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Hong Kong > Articles

Hong Kong

Why Moving To Hong Kong Will Change Your Life... For Better And Worse

  Posted Friday May 19, 2017 (16:05:30)
(c) geralt on Pixabay
(c) geralt on Pixabay

Hong Kong is a meeting place of the East and West. Its landscape of skyscrapers exists alongside places of worship. Life here is highly modernized, but traditional Chinese practices are still carried out. This is evident even in the food choices, where both local dishes such as dim sum, and modern gourmet cuisine, can be found. While Hong Kong regularly witnesses large-scale construction projects using expert consultants, age-old traditions such as feng shui are also still practiced.

Due to the excellent infrastructure and availability of amenities, expats will find it easy to settle down in Hong Kong. There are also the benefits of modern healthcare facilities, a high standard of education and an efficient public transport system, all of which help to ease expats through their transition period.

While a lot that goes on in Hong Kong may feel familiar to expats, many aspects will also seem foreign, and the matter of culture shock cannot be ignored. Hong Kong has its own way of doing things, many of which may surprise expats. Here’s why moving to Hong Kong will change your life, for better and worse.


Food

Hong Kong has a great selection of restaurants that range from the Michelin-starred to more affordable causal ones. It also has a small dim sum eatery that is the cheapest Michelin-starred restaurant in the world. Expats can choose from a variety of cuisines, as Hong Kong has it all.



Hong Kong's cuisine is one of its main selling points
(c) fanny_fan on Pixabay


Hong Kong also has some of its own specialties. But be warned, not everyone can stomach them. One of the city’s delicacies is snake soup, which is believed to protect against maladies. Snake meat is shredded into thin strips and added to a seafood broth with mushrooms and lemon leaves.

Then there’s also abalone, which is a marine snail that looks like a shellfish; starfish on skewers; and roasted goose, which is similar to duck. There are also the more unsavory sounding delicacies such as fried pigeon tongue and jellyfish tentacles.

Another thing expats will have to get used to is the way the Chinese share all their food. You are expected to share your dish with others at the table, and this applies to all cuisines in Hong Kong.

Staying with the matter of food; supermarkets in the city are often overpriced with not much variety. Western foods are priced higher too. Many establishments and companies still use MSG in their food products. The supermarkets can also be inconsistent with their stock, with some products being available one week, and then disappearing from the shelves the next. This may require some adjustment on the part of expats.

When in Hong Kong, be prepared to eat out a lot. Expats may also adopt the habit of photographing their every meal. The locals love to do this, irrespective of whether it is gourmet cuisine or just basic fast food. When dining with locals, remember to allow them enough time to take pictures of their meals before beginning the meal. Hong Kong culture is reverent to elders and the oldest person at the table begins their meal first, followed by the others. There is also the practice of splitting the bill equally, although sometimes the older people insist on treating everyone.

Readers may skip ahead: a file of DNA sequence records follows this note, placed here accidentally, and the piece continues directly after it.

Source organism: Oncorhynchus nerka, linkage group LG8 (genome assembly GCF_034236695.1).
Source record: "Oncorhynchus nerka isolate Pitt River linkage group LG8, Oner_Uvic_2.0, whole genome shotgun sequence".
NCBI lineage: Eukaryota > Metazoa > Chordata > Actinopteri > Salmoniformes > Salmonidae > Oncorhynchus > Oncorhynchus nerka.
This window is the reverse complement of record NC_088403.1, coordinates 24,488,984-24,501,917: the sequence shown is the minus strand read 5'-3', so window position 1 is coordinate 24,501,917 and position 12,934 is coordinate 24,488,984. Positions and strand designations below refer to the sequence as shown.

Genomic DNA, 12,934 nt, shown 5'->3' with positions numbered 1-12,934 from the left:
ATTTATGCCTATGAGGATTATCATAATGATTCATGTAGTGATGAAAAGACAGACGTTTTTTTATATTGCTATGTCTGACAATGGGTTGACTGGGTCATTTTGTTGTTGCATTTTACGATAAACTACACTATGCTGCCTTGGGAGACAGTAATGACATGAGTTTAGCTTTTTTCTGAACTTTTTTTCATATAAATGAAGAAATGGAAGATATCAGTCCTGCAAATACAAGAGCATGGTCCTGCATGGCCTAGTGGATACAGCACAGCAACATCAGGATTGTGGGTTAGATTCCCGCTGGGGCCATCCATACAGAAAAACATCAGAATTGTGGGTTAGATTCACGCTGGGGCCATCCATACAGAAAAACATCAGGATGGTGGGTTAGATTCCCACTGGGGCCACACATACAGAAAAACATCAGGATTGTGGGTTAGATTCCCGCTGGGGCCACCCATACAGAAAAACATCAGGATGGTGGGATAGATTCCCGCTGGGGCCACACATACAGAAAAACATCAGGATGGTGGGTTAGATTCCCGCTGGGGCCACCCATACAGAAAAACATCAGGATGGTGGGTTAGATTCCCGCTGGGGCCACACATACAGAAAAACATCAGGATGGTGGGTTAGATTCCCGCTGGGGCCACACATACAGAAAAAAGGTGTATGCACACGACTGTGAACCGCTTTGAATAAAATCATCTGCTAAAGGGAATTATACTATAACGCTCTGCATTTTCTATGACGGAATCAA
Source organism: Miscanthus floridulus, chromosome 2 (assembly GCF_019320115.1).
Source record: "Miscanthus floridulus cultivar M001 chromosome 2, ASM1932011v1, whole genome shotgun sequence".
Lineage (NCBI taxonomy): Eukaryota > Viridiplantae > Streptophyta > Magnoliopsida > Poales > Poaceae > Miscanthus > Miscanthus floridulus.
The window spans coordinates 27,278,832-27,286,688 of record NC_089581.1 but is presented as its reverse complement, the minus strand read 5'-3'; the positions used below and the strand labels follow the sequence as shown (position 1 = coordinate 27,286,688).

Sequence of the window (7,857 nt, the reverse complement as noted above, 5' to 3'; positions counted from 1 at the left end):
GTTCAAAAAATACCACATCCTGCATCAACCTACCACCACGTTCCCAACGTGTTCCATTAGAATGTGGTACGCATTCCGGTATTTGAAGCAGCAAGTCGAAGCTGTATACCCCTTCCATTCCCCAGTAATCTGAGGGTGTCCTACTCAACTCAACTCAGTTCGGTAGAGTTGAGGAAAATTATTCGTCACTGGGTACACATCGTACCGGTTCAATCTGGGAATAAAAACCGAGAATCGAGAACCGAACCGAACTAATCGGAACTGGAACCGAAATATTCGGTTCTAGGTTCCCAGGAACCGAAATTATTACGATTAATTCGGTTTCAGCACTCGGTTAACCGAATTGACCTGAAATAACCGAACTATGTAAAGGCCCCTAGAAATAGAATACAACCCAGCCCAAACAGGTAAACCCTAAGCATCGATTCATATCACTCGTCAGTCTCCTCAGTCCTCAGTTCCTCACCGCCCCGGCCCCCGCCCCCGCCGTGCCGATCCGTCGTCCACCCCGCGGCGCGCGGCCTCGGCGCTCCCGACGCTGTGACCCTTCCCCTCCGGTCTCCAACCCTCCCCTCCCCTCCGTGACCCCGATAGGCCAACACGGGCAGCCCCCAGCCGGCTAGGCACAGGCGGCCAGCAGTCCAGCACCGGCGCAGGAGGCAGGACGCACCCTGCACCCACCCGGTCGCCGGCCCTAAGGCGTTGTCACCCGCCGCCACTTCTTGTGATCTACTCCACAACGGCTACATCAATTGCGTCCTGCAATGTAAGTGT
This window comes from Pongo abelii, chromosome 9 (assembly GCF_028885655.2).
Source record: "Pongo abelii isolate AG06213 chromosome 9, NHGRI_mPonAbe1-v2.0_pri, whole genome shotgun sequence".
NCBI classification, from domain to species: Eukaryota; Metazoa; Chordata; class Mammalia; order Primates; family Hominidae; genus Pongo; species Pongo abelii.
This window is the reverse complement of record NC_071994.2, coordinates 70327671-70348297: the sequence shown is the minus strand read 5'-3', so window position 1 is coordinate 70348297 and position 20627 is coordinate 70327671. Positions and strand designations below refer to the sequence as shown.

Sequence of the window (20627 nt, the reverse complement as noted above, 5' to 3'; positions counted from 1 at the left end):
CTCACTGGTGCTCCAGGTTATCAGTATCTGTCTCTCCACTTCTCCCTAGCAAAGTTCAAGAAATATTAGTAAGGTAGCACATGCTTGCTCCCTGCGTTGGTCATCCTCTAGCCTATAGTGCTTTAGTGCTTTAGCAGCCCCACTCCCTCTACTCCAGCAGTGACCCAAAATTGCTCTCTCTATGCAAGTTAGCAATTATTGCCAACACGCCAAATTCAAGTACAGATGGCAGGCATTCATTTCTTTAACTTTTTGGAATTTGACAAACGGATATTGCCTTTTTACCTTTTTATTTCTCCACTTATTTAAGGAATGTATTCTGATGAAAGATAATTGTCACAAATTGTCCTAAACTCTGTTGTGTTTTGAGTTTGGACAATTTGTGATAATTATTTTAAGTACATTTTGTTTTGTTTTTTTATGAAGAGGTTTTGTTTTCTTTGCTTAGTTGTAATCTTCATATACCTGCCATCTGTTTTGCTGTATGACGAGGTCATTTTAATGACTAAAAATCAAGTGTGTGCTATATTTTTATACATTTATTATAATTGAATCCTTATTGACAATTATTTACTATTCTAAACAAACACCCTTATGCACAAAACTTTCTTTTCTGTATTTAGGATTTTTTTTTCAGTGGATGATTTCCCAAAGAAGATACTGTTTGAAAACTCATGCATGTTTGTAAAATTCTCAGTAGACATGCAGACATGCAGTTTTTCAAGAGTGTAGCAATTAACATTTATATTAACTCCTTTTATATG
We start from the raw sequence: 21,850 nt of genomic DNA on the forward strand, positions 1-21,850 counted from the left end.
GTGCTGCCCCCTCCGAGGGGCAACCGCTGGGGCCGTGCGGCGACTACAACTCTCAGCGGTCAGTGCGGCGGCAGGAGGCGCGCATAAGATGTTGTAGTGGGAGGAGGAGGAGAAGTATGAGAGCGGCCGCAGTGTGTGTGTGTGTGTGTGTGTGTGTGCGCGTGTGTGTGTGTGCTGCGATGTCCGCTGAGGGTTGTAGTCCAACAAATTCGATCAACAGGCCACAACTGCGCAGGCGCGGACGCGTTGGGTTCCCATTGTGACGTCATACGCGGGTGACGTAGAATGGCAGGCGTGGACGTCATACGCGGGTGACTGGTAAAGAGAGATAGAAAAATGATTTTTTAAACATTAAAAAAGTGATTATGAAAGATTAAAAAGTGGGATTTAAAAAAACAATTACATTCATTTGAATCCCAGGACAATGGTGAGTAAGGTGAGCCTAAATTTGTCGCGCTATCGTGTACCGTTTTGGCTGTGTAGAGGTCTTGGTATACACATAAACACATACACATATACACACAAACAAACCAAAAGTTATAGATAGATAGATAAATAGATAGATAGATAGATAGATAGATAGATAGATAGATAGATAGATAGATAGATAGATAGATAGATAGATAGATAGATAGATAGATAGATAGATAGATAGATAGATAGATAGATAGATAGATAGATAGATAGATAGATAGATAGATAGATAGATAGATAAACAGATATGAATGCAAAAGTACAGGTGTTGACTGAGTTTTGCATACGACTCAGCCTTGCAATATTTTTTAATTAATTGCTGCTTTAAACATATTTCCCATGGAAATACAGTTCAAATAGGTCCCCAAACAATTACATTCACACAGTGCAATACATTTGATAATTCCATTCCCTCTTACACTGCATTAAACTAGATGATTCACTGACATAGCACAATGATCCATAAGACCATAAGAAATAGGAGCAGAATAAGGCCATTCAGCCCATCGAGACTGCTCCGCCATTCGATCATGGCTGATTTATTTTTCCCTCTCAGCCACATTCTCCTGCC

Getting around

Expats will have no trouble getting around the city due to Hong Kong’s efficient public transport system. The rail network is regular with only rare delays. But it is not permitted to eat or drink on public transport, which is probably why the trains and buses are so clean. Hong Kong also has a tram service for the northern region.

Expats will find that public transport is quite cheap and good value for money, considering the efficiency. Taxis are also available abundantly in Hong Kong. They are more expensive than public transport of course, but still affordable by western standards. It is easy to find taxis, except during the rains, when they are hard to come by.

Expats who need to travel out of Hong Kong frequently may find that flights are rather expensive. Hong Kong has such an Octopus card, which provides services such as traveling, buying food, clothes and coffee. The card can also be linked to your credit card.


Air quality

This is one area that could potentially change your life for the worse. In fact, it’s the reason why many expats are leaving the city and moving to other places such as Singapore.



The transport options are efficient and cheap
(c) ekidin on Pixabay


Air pollution has become a serious problem in Hong Kong. The official reason for the rising air pollution levels is the factories in Guangdong area. However, Hong Kong also has the highest traffic density in the world. The city also has coal burning power plants that account for nearly half of the total pollution levels.

This problem is so critical that the news regularly features stories about lung infections, poor visibility on the roads and rising asthma statistics. It is also not safe for children to play outdoors.


Language

The locals in Hong Kong speak mostly Cantonese, English and Mandarin. This may make it a challenge for expats to pick up the local language on their own. Also, the locals tend to speak English with foreigners. Cantonese may be difficult to learn, so expats can learn Mandarin instead. Mandarin also comes in useful when networking with people from mainland China.


Raising children

Help is easily available in Hong Kong. Families can hire people who help out with looking after children, cooking and cleaning. They can also be asked to drop off and pick up children from schools. This is common in Hong Kong where most families have helpers who live with them. The rates are affordable. Expats often find their life becoming easier due to this ready availability of affordable help, and many of them consider Hong Kong to be an excellent place to raise children.



Hong Kong is a bustling and vibrant location
(c) AndyLeungHK on Pixabay